suitably processed and discharged out of the other end of the housing 120. This design is

reversible and with threaded fittings on each end of the housing 120, it is adaptable to most

fuel lines or crankcase emissions ventilation tubes on internal combustion engines.

The configuration in Figs. 15-18 allows considerably more dissimilar metal

reactive sites for applications requiring greater hydrocarbon processing and conversion

reactions, such as required by certain liquid fuel burning equipment. This method of

assembly is fast and requires no tooling change in the assembly plant, it does not restrict the

flow of fluid excessively and takes up very little space for the extend of its increased reactivity. The open center (open cavities 432) on each end 411, 413 allows fluid, to

expand as it enters and exits the rolled structure 420. This helps make use of a greater

surface area of materials with minimum space and more importantly, minimum resistance.

Also, the strips of materials are arranged in a staggered, non-uniform order, to alloΛV a

greater reactivity, as a result of dissimilar materials in a linear plane as well as a

perpendicular plane. In other words, the second and third materials 414, 416 are disposed

in two layers that are parallel to one another and are disposed on the first layer 412, which

is thus in a plane parallel to the other two layers prior to rolling or otherwise manipulating

the layered structure into its desired shape. With each of these two planes, the strips 414,

416 alternate with respect to one another across the width of the first layer 412.

The present construction permits more chemical reactions with a minimum

space and minimal restriction. The two outer ends 411, 413 of the cylinder 420 of catalytic

materials are hollow and define the cavities 432, with predetermined diameters and the

center region or section is dense core 430 effectively allowing the fluids to pass throughout

the catalytic materials. This design requires no restrictive plates or retaining screens and

can be made very consistently and rapidly.

The flow paths of the hydrocarbon fluids flowing through the system 400

(i.e., rolled structure 420 thereof) is essentially the same as the flow paths of the

hydrocarbon fluids flowing through the system 100 and is generally indicated by the arrows

in Fig. 17. As with the first system 100, the dense core 430 at least partially restricts the

flow of the hydrocarbon fluids in that the fluid entering the cavity 432 closest to the inlet

fitting flows radially outward through the reactive elements (screens 412, 414, 416) due to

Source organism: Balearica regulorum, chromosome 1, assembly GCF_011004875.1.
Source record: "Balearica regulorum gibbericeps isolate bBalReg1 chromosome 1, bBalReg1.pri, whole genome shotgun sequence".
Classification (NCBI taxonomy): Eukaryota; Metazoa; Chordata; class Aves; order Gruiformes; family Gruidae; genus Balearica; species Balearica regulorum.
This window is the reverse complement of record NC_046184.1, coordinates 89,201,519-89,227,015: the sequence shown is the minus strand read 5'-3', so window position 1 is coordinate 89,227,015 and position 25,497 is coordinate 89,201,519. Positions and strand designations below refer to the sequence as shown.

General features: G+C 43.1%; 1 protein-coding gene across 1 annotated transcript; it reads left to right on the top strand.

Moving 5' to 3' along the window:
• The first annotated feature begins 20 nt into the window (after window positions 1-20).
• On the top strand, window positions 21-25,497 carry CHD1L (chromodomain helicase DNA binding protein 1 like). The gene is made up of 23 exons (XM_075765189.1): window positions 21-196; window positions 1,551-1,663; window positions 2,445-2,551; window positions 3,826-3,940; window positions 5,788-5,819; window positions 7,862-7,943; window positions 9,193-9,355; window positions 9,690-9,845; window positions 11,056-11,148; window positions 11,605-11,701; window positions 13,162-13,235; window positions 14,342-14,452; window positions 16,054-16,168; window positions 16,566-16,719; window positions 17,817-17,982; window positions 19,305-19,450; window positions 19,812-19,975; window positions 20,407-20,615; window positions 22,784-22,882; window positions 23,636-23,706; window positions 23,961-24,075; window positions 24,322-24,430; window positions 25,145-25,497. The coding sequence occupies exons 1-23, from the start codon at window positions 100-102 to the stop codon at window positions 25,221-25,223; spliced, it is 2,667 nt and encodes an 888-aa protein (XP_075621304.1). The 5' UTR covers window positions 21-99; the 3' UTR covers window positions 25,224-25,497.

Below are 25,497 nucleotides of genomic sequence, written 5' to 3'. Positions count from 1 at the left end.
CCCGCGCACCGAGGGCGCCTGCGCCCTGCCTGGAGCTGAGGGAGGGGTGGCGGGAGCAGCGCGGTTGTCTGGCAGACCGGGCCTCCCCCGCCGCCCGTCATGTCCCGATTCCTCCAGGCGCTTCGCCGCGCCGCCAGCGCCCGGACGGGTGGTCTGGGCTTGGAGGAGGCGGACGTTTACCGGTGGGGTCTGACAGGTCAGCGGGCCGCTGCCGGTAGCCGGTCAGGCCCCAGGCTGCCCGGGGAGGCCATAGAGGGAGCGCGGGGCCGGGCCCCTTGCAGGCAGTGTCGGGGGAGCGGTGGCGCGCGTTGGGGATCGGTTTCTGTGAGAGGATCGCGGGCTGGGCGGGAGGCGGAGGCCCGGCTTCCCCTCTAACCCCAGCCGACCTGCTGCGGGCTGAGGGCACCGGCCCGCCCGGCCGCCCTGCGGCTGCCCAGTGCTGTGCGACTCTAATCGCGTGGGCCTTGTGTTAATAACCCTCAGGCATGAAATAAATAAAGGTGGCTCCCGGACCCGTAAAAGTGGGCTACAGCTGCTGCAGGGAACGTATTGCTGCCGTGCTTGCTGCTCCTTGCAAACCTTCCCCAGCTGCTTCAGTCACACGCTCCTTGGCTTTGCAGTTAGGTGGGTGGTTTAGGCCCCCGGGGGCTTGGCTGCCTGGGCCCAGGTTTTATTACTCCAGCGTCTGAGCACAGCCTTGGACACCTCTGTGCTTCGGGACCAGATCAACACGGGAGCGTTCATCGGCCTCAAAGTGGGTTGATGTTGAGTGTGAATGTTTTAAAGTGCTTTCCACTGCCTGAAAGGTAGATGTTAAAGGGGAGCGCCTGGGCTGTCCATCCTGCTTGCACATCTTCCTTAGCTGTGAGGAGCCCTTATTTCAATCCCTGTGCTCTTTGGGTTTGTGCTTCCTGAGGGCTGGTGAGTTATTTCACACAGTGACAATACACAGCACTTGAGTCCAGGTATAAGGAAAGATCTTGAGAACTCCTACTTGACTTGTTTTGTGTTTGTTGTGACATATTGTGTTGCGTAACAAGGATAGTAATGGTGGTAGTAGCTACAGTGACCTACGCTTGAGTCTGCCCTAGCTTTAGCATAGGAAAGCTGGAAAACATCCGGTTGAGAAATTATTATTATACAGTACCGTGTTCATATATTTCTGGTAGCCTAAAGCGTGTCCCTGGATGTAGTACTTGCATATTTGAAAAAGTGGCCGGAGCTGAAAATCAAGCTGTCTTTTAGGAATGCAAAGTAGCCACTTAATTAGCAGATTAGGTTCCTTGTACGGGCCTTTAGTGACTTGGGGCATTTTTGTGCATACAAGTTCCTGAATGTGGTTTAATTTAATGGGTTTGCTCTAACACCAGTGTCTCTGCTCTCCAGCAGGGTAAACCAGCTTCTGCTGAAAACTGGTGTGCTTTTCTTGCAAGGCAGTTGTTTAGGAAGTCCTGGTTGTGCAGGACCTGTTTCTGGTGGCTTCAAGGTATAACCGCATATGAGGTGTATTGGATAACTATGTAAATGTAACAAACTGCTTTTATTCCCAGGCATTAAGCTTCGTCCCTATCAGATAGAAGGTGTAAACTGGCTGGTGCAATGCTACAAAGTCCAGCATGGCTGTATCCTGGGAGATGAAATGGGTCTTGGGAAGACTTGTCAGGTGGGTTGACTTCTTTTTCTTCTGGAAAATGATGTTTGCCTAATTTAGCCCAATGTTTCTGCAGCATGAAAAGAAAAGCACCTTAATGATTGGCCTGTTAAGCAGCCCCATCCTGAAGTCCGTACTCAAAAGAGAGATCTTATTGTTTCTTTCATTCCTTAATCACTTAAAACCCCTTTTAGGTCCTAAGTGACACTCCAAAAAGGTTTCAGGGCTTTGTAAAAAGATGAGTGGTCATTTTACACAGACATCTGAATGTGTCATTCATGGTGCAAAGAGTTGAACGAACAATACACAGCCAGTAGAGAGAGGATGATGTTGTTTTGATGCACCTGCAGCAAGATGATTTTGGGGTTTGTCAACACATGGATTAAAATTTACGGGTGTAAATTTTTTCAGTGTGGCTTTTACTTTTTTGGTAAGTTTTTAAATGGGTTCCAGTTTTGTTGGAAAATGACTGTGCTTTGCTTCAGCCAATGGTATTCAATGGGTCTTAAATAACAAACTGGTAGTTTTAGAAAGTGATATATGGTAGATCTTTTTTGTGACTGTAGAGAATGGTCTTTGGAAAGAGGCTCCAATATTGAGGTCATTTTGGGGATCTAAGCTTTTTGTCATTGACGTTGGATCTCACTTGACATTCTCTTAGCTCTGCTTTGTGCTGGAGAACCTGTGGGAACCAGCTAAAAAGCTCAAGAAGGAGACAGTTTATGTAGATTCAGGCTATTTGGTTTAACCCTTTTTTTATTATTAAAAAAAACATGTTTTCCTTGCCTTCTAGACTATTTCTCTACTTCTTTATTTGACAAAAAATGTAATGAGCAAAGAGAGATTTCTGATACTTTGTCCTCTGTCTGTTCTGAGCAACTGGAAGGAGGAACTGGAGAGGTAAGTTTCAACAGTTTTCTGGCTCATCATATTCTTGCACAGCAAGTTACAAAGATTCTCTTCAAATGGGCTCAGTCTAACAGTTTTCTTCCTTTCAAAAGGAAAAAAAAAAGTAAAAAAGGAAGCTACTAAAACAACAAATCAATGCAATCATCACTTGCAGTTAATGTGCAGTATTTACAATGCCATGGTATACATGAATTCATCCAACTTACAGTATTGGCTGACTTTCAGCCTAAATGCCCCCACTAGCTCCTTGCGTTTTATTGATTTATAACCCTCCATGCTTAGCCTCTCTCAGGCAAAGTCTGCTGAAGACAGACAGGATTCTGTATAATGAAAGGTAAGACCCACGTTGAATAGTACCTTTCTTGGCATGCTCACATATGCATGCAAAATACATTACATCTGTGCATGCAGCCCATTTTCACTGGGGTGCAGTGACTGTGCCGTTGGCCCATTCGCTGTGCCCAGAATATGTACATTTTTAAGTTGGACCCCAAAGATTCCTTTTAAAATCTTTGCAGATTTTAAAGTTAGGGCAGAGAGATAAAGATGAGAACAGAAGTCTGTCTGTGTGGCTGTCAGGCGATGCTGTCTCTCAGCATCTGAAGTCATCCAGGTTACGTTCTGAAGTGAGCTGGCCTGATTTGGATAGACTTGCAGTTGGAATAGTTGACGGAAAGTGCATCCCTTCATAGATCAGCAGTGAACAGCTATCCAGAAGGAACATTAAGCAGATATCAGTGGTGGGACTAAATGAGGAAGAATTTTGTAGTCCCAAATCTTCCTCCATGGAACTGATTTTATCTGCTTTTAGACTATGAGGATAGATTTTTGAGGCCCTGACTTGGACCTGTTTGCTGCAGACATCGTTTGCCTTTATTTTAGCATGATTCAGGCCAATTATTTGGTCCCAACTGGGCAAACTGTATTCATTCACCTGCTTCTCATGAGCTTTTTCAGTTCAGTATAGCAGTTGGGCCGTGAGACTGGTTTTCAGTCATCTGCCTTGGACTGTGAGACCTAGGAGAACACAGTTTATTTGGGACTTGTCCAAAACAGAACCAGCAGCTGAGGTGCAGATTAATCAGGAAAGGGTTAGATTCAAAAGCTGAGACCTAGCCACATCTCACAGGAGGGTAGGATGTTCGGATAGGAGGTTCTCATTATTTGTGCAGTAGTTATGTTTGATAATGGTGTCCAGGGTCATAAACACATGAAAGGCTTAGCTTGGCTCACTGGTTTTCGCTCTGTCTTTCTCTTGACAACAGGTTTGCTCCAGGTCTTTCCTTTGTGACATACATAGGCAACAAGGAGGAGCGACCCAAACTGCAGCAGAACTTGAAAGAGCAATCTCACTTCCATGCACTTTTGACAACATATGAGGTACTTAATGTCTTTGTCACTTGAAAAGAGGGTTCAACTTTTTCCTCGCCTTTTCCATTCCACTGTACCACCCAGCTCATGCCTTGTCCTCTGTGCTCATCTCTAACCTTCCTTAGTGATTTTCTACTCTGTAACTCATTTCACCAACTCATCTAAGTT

the presence of the dense core 430 within the flow path that extends longitudinally the

length of the rolled structure 420. In yet another embodiment, two ot me metallic elements associateα witn me

layered catalytic device are in screen form, e.g., aluminum and copper with approximately

20-30 openings per square inch and a thickness of approximately .020 of an inch, and a

third metallic element is in the form of a stainless steel screen that is thin, non-perforated

and cut to be narrower in width than the other two materials. The metallic materials are cut

into predetermined length and width strips, for the chosen application, for example 2 inches

wide for the aluminum and copper and 1 inch wide for the non-perforated stainless steel

and with all having sufficient lengths to form approximately a 2 inch outside diameter

cylinder when positioned evenly over one another and rolled together, for most automotive

applications, fuel or crankcase emissions processing applications. The metallic materials

are cut and positioned over one another evenly in any preferred order but with having the

non-perforated stainless steel material centered evenly in such a way as to have equal

margins of the other materials on either side. The metallic materials are cut and rolled

together in such a way as to form a tight central core of predetermined depth, which may

be variable for different applications. For example, a small engine's crankcase ventilation

tube may require a dense central core of λh inch in depth and a large diesel engine fuel line

application may require a dense central core of approximately three inches in depth. As the

central core is formed by rolling the pre cut narrow portion of layered materials together,

the outer ends of the cylinder forms a hollow cylinder on each end of the dense central core

when the wider portion of layered materials are reached. The hollow cylindrical ends are

of predetermined diameter and depth for the chosen application, for example 3/8 of an inch

in diameter and 1A of an inch in depth for most automotive applications and approximately

1 inch in diameter and 1 inch in depth for large diesel engine crankcase applications. When rolled together, the dissimilar metallic elements form a cylinder ot evenly positioned

alternating layers with hollow central ends and a dense core.